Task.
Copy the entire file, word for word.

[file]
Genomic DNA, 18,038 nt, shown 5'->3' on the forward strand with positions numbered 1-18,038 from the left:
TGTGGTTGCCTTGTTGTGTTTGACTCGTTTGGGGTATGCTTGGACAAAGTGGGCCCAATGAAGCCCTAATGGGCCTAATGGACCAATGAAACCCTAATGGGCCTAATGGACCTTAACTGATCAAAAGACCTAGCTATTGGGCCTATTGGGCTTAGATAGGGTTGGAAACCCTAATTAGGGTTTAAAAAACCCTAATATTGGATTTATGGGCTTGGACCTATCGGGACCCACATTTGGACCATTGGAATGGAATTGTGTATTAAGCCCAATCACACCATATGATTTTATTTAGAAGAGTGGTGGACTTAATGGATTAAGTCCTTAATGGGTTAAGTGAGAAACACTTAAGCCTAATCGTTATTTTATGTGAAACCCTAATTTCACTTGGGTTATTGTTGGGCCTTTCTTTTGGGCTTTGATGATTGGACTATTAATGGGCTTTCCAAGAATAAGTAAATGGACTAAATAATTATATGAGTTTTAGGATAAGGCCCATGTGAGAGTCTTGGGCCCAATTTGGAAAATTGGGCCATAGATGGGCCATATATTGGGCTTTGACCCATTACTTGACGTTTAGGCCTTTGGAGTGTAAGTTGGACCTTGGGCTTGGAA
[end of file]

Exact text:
Genomic DNA, 18,038 nt, shown 5'->3' on the forward strand with positions numbered 1-18,038 from the left:
TGTGGTTGCCTTGTTGTGTTTGACTCGTTTGGGGTATGCTTGGACAAAGTGGGCCCAATGAAGCCCTAATGGGCCTAATGGACCAATGAAACCCTAATGGGCCTAATGGACCTTAACTGATCAAAAGACCTAGCTATTGGGCCTATTGGGCTTAGATAGGGTTGGAAACCCTAATTAGGGTTTAAAAAACCCTAATATTGGATTTATGGGCTTGGACCTATCGGGACCCACATTTGGACCATTGGAATGGAATTGTGTATTAAGCCCAATCACACCATATGATTTTATTTAGAAGAGTGGTGGACTTAATGGATTAAGTCCTTAATGGGTTAAGTGAGAAACACTTAAGCCTAATCGTTATTTTATGTGAAACCCTAATTTCACTTGGGTTATTGTTGGGCCTTTCTTTTGGGCTTTGATGATTGGACTATTAATGGGCTTTCCAAGAATAAGTAAATGGACTAAATAATTATATGAGTTTTAGGATAAGGCCCATGTGAGAGTCTTGGGCCCAATTTGGAAAATTGGGCCATAGATGGGCCATATATTGGGCTTTGACCCATTACTTGACGTTTAGGCCTTTGGAGTGTAAGTTGGACCTTGGGCTTGGAA